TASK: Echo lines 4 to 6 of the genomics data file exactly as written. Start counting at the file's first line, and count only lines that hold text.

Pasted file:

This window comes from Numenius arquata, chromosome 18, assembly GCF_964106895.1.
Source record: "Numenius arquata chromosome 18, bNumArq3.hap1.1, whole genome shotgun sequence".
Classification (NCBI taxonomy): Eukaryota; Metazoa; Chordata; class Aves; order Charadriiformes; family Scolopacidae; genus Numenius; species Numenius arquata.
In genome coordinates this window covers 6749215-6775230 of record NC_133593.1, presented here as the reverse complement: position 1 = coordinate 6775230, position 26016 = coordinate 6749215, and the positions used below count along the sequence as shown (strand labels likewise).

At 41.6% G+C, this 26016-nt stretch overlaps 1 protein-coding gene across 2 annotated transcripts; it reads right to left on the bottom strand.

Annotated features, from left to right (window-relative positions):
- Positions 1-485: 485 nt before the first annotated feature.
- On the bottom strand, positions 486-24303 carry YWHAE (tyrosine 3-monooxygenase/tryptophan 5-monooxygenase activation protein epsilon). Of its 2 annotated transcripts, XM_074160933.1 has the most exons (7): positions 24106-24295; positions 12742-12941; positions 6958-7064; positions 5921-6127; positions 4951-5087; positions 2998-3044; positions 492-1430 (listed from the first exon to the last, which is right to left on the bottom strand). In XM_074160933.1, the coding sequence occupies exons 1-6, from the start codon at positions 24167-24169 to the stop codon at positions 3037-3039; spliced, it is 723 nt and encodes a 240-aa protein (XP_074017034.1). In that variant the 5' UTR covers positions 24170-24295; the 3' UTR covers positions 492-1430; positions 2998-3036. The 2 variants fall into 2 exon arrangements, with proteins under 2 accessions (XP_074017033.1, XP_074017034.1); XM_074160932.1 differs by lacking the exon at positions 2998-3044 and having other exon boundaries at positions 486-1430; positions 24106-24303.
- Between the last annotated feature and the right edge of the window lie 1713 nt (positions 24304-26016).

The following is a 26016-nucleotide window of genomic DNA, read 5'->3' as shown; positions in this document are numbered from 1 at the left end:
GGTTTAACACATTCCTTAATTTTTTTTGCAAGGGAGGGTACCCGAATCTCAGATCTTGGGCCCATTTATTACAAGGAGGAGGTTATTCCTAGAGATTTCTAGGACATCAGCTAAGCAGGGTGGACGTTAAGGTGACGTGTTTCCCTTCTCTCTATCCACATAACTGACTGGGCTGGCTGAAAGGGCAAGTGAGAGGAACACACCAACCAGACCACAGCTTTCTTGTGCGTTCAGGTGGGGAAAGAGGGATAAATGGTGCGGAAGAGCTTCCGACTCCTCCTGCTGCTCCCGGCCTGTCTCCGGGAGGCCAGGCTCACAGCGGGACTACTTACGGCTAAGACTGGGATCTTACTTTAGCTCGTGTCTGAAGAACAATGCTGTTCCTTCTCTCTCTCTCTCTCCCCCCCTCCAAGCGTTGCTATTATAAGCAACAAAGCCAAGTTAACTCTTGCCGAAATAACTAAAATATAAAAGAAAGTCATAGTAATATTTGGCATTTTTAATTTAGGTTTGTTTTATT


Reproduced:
In genome coordinates this window covers 6749215-6775230 of record NC_133593.1, presented here as the reverse complement: position 1 = coordinate 6775230, position 26016 = coordinate 6749215, and the positions used below count along the sequence as shown (strand labels likewise).

At 41.6% G+C, this 26016-nt stretch overlaps 1 protein-coding gene across 2 annotated transcripts; it reads right to left on the bottom strand.

Annotated features, from left to right (window-relative positions):